Programming note: Watch Raiders Press Conference Live today at 2:00 p.m. on Comcast SportsNet California, or streaming live right here.
OAKLAND – Tony Sparano’s 2014 Raiders have been more competitive than Dennis Allen’s before him, with two close games in as many weeks.
The results, however, haven’t changed.
The Silver and Black are still losing, mired in a 12-game streak that dates back to Nov. 17, 2013. The interim head coach doesn’t want to talk about the past. He buried that discussion with a football some weeks back.
Sparano makes a clear division between then and now, so if we roll with that logic, then the Raiders are 0-2 and still winless after Sunday’s 24-13 home loss to the Arizona Cardinals.
That isn’t lost on the no-nonsense coach, a straight shooter who doesn’t paper over cracks.
“Our kids are starting to believe they’re close, but that’s a consolation,” Sparano said. “In other words, it’s not good enough. It’s not good enough for our fans. It’s not good enough for our owner. It’s not good enough for the kids in that locker room. We’ve got to win one of these types of football games.”
Sparano’s stated goal was to keep the Raiders competitive and give them a chance to win tight games.
He’s done that, but it hasn't helped because these Raiders can’t close.
“These are losses that hurt,” Sparano said. “You can’t keep saying, ‘we’ll get it next week; we’ll get it next week.’ That’s not one of the things that works in this league. You have to get it when the opportunity is out there and we’ve gotten opportunities in the last two weeks. We put ourselves in position to win and we didn’t.”
The Raiders will emphasize performance in the clutch – Allen called it “the moment of truth” – in practice and strive for it in games. But, to this point, there is no evidence this group can finish.
Why should we assume they would next week at Cleveland? How about subsequent weeks after that?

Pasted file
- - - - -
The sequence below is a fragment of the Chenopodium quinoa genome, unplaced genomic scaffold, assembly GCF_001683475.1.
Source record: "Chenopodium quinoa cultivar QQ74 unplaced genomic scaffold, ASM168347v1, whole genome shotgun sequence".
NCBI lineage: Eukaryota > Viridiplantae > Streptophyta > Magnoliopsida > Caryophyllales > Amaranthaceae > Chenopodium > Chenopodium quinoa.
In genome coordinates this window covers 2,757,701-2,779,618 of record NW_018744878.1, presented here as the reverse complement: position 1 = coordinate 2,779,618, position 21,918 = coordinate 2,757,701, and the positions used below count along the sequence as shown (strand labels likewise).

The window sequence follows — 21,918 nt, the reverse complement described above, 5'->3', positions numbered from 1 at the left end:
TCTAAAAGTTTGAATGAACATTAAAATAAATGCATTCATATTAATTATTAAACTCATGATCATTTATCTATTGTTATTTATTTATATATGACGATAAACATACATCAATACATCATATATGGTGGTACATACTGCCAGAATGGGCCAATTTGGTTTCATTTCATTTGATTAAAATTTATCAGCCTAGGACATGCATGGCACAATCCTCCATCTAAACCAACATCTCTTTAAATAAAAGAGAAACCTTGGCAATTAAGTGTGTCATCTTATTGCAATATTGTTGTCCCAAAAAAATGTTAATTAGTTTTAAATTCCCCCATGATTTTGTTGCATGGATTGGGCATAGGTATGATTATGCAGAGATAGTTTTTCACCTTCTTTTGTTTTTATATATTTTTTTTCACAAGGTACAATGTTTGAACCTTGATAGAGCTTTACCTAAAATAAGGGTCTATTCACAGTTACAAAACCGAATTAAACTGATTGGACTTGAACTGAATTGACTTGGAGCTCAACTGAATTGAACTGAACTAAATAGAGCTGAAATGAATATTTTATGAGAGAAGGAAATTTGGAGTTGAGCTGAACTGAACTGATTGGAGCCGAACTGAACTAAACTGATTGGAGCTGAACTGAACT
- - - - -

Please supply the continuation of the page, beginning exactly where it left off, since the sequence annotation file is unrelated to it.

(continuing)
There is no proof on tape. The Raiders failed at one crucial moment after another, especially on third down, where this game was lost.
“There are 120-140-some odd plays that I’ll go through (on film), but within those, you might have eight or nine of them that are critical, really critical situations, and those are the moments that we have got to be able to win,” Sparano said. “We have to win more than we lose in those situations for us to get through this.”
Sparano is steadfast in his belief that the Raiders will start winning. How many they can win is a tough call. I’m not suggesting the Raiders will go 0-16. Even with such a daunting schedule, the Raiders will sneak out a win somewhere.
Absorb that a moment, and ponder how low the bar has fallen. The Raiders were never considered serious playoff contenders, but most believed them better than last year’s 4-12 squad. Now it would take a startling reversal of fortune against good teams to reach that mark. Don’t forget: can’t think about four before you notch one.
The blandness of Sunday’s game proves that winning will be tough. The Raiders didn’t implode against the Arizona Cardinals. Derek Carr didn’t make a bonehead decision, Darren McFadden didn’t put the ball on the ground and Carlos Rogers didn’t blow coverage on a long bomb.
Arizona simply executed better.
The Raiders insist they’ll keep fighting the good fight and push hard to play better. The tough part is accepting their lot.
Raiders players spent an offseason expressing optimism and a training camp being told there were no limits to what they could do. Now they’re the NFL’s only winless team, hoping now that 0-6 is their rock bottom. If they can’t perform better in key moments, it certainly won’t be.
“It’s certainly frustrating when you’re close and still lose, especially when we don’t have a win yet,“ center Stefen Wisniewski said, “I never even considered that we’d be at this point.”